Rearrangement Reactions (1) – Hydride Shifts
Last updated: January 16th, 2020 |
Rearrangement Reactions: Substitution Reactions With Hydride Shifts
In this post we cover several examples of reactions where carbocations form… but then a funny thing happens. An adjacent bonding pair of electrons (i.e. a C-H bond) interacts with the empty p-orbital, and before you know it, the C-H bond has moved and a new, more stable carbocation has formed! The carbocation is then attacked by the nucleophile, giving a substitution reaction (SN1) with rearrangement!
Table of Contents
- Spotting A “Substitution With Rearrangement”: An Extra Set Of C-H Bonds Forms And Breaks
- Carbocation Stability: Tertiary > Secondary >> Primary
- If A Less Stable Carbocation Can Be Transformed Into A More Stable Carbocation Through The Migration Of A C-H Bond, Then A Rearrangement Is Possible
- Examples Of “Allowed” Carbocation Rearrangement Reactions That Occur Through Hydride Shifts
- The SN1 Reaction With Hydride Shift: Arrow Pushing Mechanism
For nucleophilic substitution, the pattern of bonds that form and break is pretty straightforward. You break C-(leaving group) and you form C-(nucleophile). A straight swap. But every once in awhile you might see a “weird” substitution reaction. If you look closely at the pattern of bonds formed and bonds broken in the second reaction below, there’s an extra set!
In other words it’s a substitution reaction where the hydrogen has moved. We call these movements “rearrangements”, for reasons that will become clear shortly.
The big question is, what’s going on? How did this happen?
As it turns out, reactions that go through carbocations can sometimes undergo rearrangements. And looking back at substitution reactions, recall that theSN1 reaction goes through a carbocation intermediate. In this post we’ll go through when you’ll expect to see a rearrangement reaction.
Let’s think back to carbocations. They’re carbon atoms with six electrons bearing a positive charge. In other words, they’re electron deficient – 2 electrons short of a full octet. So it would make sense that carbocations become more stable as you increase the number of electron donating groups attached to them. Alkyl groups are a perfect example. That’s why carbocation stability increases as you go from primary to secondary to tertiary.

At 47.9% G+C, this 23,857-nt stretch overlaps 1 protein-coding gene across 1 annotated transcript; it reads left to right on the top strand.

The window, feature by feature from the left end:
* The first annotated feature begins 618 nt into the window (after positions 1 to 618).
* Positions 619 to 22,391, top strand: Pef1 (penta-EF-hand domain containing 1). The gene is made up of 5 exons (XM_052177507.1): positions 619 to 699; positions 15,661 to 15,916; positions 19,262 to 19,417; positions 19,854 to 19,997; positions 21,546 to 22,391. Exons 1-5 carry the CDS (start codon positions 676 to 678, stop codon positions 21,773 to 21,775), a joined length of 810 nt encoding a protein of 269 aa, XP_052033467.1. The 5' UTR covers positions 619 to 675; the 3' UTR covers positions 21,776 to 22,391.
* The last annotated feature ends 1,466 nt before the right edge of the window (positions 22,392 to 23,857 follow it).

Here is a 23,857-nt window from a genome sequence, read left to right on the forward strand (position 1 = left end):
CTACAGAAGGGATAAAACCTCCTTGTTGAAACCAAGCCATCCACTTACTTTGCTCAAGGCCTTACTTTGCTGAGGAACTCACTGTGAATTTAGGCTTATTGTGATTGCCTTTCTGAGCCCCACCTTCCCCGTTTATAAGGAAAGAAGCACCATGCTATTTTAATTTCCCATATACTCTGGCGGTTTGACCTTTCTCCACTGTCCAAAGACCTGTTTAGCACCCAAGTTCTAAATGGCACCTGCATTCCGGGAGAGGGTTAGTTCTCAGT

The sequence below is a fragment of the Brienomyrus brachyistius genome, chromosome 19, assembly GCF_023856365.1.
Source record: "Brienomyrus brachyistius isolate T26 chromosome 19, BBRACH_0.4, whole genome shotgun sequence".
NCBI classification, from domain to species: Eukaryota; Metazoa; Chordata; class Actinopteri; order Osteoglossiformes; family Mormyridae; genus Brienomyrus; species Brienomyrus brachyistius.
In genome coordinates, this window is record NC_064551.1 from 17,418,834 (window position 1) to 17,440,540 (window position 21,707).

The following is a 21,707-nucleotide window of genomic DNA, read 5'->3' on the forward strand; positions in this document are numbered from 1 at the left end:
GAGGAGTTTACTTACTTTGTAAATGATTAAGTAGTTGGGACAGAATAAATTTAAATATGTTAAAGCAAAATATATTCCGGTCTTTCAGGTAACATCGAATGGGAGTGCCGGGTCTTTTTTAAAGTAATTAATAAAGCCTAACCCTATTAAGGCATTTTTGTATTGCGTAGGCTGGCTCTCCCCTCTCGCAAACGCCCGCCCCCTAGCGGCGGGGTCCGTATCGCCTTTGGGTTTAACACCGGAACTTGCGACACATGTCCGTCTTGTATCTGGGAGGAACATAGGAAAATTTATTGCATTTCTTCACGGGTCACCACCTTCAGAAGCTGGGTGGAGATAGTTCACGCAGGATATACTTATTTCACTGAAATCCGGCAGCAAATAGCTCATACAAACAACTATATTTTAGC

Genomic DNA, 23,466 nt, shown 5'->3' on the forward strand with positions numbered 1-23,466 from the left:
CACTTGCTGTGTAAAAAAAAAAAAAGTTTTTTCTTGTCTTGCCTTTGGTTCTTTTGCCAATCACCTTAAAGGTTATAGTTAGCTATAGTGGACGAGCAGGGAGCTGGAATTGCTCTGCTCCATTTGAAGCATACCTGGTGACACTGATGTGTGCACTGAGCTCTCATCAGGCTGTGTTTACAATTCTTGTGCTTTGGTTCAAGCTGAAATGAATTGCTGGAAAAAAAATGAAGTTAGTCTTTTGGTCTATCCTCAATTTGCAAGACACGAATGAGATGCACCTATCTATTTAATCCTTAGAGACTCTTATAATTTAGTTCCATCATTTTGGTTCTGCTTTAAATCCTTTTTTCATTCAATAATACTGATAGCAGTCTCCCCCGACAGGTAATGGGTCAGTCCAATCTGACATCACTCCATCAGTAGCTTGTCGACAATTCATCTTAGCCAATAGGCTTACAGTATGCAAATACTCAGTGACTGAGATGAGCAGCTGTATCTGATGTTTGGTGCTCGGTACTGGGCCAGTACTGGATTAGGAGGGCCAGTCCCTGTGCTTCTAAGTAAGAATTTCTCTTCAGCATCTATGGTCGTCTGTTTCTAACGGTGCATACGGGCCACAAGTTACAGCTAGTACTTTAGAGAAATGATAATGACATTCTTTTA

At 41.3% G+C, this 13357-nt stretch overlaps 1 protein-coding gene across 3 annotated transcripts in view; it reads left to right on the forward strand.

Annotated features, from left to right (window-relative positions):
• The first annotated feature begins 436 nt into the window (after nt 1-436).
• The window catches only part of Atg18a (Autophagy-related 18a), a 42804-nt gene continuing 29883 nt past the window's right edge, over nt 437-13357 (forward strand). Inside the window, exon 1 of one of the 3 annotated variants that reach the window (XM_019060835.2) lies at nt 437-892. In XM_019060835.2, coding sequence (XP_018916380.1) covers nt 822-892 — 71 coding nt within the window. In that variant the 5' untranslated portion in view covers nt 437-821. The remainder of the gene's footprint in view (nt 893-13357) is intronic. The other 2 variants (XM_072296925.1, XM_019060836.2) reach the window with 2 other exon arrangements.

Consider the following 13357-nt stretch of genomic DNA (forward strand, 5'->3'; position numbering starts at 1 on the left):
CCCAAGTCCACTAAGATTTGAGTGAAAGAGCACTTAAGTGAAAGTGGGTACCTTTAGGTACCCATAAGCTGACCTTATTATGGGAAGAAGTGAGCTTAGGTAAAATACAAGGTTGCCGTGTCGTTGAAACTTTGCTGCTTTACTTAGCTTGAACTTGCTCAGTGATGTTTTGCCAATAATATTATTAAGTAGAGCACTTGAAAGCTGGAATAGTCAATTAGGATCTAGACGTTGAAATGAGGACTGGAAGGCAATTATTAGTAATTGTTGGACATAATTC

(It’s also worth pointing out that carbocations are also stabilized by resonance, which allows the positive charge to be delocalized or “spread out” over a greater area on the molecule.)
3. If A Less Stable Carbocation Can Be Transformed Into A More Stable Carbocation Through The Migration Of A C-H Bond, Then A Rearrangement Is Possible
So what does this have to do with rearrangements? As it turns out, if a situation exists where an unstable carbocation can be transformed into a more stable carbocation, a rearrangement is possible.
One rearrangement pathway where an unstable carbocation can be transformed into a more stable carbocation is called a hydride shift. Look at the diagram below.
In this reaction we have a secondary carbocation on the left hand side. In this rearrangement reaction, the pair of electrons in the C-H bond is transferred to the empty p orbital on the carbocation. In the transition state of this reaction, there’s a partial C-H bond on C3 and a partial C-H bond on C2. The transition state here is kind of like that split second in a relay race where one sprinter is passing the baton to another sprinter and they both have their hands on it. Then, as the C2-H bond shortens and the C3-H bond weakens, we end up with a carbocation on C3 (a tertiary carbocation) in the product which is more stable.
Note that we only need one arrow to show this occurring!
Here are some examples of “allowed” rearrangement reactions. Notice how we’re always going from a less substituted carbocation to a more substituted carbocation. One exception is at the very bottom; the rearrangement is favorable because the new carbocation is resonance stabilized.
Now we’re ready to show how the rearrangement reaction occurs with the SN1. Recall that the first step in the SN1 is that the leaving group leaves to give a carbocation. In the case below, the carbocation that is formed is secondary, and there’s a tertiary carbon next door. Therefore, a rearrangement can occur to give the more stable tertiary carbocation, which is then attacked by the nucleophile (water in this case). Finally, the water is deprotonated to give the neutral alcohol. So this is an example of an SN1 reaction with rearrangement.
I’ve given some more examples of SN1 reactions with rearrangements below. See if you can draw the mechanisms! In the next post we’ll talk about a slightly different rearrangement pathway with substitution reactions.